U.S. Supreme Court Broadens Construction of FLSA Overtime Exemption
On Monday of this week, the U.S. Supreme Court reversed the Ninth Circuit when it ruled in Encino Motorcars, LLC v. Navarro that auto dealership service advisors are exempt from the FLSA’s overtime requirements. The justices’ analysis led the five-justice majority to conclude that service advisors fall squarely within the applicable exemption for “any salesman, partsman or mechanic primarily engaged in selling or servicing automobiles.” 29 U.S.C. § 213(b)(10)(A). This case, however, promises broad national impact because the majority rejected the longstanding principle established through decades of FLSA jurisprudence that exemptions should be construed narrowly.
In the majority’s view, because service advisors sell customers services for their vehicles, they are unmistakably engaged in servicing automobiles, as the sale of such automotive parts and services is integral to the servicing process. In other words, the statute plainly states that service advisors are “salesm[e]n…primarily engaged in…servicing automobiles.”
Legislative history arguments advocating against application of the exemption did not convince the Court because it observed that the legislative history of the exemption is silent on service advisors, and such silence “cannot defeat the better reading of the text and statutory context.”
Justice Ginsburg penned a dissent grieving the four dissenting justices’ collective perception that the Court’s majority seemed to have ignored over 50 years of precedent. According to the dissent, that precedent has long mandated a narrow construction of the exemptions consistent with the FLSA’s purpose that eligibility for overtime pay be the default setting.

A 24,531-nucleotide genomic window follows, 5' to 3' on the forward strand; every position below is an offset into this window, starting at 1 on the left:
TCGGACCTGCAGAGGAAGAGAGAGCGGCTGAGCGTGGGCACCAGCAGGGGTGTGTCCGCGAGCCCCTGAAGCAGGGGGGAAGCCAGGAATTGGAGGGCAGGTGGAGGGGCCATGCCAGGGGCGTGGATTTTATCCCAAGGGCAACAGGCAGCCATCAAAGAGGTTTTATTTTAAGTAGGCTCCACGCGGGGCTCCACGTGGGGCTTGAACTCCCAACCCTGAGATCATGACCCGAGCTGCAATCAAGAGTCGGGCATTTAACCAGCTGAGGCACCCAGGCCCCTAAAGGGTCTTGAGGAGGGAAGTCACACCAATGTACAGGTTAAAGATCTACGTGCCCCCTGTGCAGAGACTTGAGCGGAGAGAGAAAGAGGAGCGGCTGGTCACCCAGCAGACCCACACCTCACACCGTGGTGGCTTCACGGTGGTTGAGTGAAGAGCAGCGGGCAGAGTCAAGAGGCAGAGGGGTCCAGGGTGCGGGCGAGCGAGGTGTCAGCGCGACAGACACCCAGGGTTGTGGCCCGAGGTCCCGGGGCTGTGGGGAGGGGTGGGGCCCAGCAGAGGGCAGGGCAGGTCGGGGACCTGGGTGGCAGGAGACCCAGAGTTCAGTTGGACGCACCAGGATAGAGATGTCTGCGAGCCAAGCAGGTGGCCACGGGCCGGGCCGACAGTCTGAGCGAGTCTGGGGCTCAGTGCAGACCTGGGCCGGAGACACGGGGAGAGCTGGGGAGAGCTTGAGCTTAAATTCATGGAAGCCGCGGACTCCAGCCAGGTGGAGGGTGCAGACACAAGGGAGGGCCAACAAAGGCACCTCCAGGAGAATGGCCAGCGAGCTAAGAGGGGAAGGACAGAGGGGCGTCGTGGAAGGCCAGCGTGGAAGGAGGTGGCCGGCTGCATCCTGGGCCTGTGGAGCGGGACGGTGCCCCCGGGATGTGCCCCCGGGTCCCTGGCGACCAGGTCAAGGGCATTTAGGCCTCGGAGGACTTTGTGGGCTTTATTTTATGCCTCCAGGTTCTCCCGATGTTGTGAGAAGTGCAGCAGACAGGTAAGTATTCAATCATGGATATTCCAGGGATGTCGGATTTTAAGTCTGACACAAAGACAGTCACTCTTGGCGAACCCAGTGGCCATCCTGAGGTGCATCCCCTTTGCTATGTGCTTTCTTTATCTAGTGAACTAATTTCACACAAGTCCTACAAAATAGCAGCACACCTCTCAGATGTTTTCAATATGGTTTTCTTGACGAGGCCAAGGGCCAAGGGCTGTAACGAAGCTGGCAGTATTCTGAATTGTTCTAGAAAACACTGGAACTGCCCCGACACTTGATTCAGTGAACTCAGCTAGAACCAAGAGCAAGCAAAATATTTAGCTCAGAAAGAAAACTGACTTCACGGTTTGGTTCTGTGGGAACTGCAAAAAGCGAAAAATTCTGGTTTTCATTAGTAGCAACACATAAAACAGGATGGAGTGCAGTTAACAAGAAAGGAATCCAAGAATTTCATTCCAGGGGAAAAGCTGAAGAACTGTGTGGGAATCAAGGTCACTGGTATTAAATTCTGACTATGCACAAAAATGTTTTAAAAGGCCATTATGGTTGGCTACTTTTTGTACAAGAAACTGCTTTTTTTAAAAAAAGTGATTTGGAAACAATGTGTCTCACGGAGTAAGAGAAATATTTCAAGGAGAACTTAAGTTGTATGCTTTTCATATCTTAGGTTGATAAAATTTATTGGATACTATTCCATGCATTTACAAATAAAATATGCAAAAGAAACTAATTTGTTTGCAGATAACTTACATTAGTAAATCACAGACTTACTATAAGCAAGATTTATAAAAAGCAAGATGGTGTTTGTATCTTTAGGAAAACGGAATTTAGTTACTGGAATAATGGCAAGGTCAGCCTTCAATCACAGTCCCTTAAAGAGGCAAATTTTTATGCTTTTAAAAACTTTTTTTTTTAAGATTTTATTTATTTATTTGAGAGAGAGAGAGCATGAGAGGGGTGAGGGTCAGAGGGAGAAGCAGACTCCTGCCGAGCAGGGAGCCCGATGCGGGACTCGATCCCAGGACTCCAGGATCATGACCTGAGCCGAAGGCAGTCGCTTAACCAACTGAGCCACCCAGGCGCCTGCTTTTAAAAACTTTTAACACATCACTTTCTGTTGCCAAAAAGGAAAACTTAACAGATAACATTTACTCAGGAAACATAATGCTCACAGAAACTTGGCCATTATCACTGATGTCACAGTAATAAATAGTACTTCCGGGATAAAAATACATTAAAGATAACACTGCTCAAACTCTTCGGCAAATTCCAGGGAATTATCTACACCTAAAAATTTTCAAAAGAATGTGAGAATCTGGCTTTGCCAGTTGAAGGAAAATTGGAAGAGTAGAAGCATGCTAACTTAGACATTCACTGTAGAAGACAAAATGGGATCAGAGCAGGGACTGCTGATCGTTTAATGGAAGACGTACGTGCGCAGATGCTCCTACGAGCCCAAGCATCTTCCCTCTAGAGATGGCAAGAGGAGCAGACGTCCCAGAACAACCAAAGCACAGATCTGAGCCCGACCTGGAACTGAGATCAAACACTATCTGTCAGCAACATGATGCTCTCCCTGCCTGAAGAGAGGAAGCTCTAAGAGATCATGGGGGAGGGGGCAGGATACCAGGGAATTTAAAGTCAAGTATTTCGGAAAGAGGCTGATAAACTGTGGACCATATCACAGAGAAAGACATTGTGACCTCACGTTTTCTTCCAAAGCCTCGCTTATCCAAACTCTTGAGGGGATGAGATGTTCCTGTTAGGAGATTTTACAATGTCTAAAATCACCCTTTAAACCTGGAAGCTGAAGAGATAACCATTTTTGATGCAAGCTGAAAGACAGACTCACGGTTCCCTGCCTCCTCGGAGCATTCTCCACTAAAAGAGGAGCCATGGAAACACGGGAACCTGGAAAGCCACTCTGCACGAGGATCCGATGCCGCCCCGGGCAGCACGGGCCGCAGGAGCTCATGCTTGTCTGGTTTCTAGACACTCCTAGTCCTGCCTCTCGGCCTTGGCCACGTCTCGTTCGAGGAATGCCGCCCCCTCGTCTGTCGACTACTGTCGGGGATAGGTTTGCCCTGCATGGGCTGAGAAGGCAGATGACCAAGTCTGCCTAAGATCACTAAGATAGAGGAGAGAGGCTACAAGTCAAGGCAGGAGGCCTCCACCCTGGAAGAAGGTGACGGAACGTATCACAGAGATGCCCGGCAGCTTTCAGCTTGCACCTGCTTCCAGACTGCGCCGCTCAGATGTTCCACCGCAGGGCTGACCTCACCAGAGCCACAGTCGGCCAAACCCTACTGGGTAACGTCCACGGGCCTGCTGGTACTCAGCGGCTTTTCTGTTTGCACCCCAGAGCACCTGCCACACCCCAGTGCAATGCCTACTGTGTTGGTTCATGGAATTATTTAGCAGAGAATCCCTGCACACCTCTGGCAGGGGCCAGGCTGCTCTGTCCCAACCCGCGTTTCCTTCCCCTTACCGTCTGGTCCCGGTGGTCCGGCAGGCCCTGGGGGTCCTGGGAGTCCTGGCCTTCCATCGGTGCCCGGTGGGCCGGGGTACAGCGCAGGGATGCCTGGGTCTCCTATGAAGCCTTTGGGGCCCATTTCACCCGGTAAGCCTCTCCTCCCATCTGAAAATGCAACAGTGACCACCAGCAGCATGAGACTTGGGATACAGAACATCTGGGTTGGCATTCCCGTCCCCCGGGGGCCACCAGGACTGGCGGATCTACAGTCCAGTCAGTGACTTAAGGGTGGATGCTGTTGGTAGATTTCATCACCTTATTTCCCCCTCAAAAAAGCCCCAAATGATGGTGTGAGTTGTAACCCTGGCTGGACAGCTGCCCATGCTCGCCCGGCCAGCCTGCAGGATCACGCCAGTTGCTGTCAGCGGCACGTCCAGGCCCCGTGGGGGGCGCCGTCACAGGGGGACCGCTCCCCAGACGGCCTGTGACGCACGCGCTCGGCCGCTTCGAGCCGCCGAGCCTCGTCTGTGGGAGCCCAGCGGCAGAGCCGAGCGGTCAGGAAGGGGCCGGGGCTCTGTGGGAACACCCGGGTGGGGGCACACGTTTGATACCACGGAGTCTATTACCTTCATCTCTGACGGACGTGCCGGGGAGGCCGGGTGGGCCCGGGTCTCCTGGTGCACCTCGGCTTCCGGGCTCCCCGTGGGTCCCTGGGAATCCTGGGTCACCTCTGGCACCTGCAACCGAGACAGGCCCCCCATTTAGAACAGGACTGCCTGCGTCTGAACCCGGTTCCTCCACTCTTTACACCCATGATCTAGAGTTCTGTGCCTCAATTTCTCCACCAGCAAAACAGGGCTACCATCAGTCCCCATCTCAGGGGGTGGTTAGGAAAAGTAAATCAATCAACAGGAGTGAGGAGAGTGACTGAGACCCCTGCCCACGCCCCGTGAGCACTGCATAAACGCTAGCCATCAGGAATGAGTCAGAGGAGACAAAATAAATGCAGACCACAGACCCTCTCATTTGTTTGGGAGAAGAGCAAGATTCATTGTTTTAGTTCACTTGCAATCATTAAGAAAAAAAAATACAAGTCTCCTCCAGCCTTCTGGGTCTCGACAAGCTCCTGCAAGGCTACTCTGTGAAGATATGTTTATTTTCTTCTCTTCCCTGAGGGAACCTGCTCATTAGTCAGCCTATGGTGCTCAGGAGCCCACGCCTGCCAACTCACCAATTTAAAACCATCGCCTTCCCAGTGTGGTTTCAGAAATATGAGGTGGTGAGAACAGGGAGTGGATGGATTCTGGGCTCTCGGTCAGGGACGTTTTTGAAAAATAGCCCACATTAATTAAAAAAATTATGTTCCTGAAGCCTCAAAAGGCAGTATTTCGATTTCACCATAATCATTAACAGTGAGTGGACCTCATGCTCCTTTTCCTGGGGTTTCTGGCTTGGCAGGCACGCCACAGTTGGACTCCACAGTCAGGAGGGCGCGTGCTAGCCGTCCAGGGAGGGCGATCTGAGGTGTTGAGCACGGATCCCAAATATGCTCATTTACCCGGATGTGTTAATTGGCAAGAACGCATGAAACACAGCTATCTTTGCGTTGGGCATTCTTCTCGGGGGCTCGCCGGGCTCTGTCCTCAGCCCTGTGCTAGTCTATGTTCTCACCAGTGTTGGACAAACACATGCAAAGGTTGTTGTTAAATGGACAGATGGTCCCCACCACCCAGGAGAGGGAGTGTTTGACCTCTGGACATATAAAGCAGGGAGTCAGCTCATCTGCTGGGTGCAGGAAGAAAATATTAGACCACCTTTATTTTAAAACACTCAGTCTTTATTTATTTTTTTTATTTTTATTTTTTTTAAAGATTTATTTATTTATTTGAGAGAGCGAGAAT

The majority’s outright dismissal of the principle that FLSA exemptions should be narrowly construed is the most significant outcome of this case. The Court said that principle “relies on the flawed premise that the FLSA ‘pursues’ its remedial purpose ‘at all costs.’” Instead, the Court endorsed the principle of a “fair (rather than narrow) interpretation.” The Court pointed out that because the FLSA has dozens of exemptions, the exemptions are just as crucial to the FLSA’s purpose as its overtime requirement.
While this decision undoubtedly clarifies whether service advisors are exempt from overtime, it remains to be seen how lower federal courts might apply the Court’s instruction to apply a “fair (rather than narrow) interpretation.” Even if courts across the country are to interpret FLSA exemptions more expansively, employers still have the burden of proving that one of the enumerated FLSA exemptions from overtime applies to a particular employee or job title. While the ruling in Navarro arguably lowers that hurdle, employers must continue to carefully analyze whether an exemption applies, as the cost of non-compliance with the overtime requirement is a risk not to be taken lightly.